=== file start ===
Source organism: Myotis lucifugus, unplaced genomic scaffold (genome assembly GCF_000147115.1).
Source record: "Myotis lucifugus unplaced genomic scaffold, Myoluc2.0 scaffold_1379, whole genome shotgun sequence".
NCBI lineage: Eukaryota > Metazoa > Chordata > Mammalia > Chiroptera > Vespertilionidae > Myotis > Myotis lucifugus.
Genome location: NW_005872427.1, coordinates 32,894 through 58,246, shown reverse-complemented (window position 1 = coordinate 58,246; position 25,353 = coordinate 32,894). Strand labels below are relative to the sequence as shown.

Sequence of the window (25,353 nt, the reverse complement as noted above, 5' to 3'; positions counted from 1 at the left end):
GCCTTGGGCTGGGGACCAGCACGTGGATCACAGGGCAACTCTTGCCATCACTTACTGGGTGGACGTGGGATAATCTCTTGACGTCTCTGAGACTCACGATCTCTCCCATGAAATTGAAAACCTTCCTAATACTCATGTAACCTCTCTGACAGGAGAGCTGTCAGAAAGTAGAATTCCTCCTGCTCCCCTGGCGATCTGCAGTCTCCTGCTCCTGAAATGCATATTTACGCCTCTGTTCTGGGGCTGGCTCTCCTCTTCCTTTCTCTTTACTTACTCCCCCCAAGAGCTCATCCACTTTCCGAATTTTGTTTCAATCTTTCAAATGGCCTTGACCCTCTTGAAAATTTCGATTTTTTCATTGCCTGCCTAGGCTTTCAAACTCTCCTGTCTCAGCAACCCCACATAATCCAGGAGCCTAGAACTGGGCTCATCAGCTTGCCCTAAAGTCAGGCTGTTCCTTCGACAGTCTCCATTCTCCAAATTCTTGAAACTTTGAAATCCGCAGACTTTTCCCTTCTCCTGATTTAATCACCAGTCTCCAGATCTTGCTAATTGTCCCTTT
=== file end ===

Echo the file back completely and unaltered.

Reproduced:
Source organism: Myotis lucifugus, unplaced genomic scaffold (genome assembly GCF_000147115.1).
Source record: "Myotis lucifugus unplaced genomic scaffold, Myoluc2.0 scaffold_1379, whole genome shotgun sequence".
NCBI lineage: Eukaryota > Metazoa > Chordata > Mammalia > Chiroptera > Vespertilionidae > Myotis > Myotis lucifugus.
Genome location: NW_005872427.1, coordinates 32,894 through 58,246, shown reverse-complemented (window position 1 = coordinate 58,246; position 25,353 = coordinate 32,894). Strand labels below are relative to the sequence as shown.

Sequence of the window (25,353 nt, the reverse complement as noted above, 5' to 3'; positions counted from 1 at the left end):
GCCTTGGGCTGGGGACCAGCACGTGGATCACAGGGCAACTCTTGCCATCACTTACTGGGTGGACGTGGGATAATCTCTTGACGTCTCTGAGACTCACGATCTCTCCCATGAAATTGAAAACCTTCCTAATACTCATGTAACCTCTCTGACAGGAGAGCTGTCAGAAAGTAGAATTCCTCCTGCTCCCCTGGCGATCTGCAGTCTCCTGCTCCTGAAATGCATATTTACGCCTCTGTTCTGGGGCTGGCTCTCCTCTTCCTTTCTCTTTACTTACTCCCCCCAAGAGCTCATCCACTTTCCGAATTTTGTTTCAATCTTTCAAATGGCCTTGACCCTCTTGAAAATTTCGATTTTTTCATTGCCTGCCTAGGCTTTCAAACTCTCCTGTCTCAGCAACCCCACATAATCCAGGAGCCTAGAACTGGGCTCATCAGCTTGCCCTAAAGTCAGGCTGTTCCTTCGACAGTCTCCATTCTCCAAATTCTTGAAACTTTGAAATCCGCAGACTTTTCCCTTCTCCTGATTTAATCACCAGTCTCCAGATCTTGCTAATTGTCCCTTT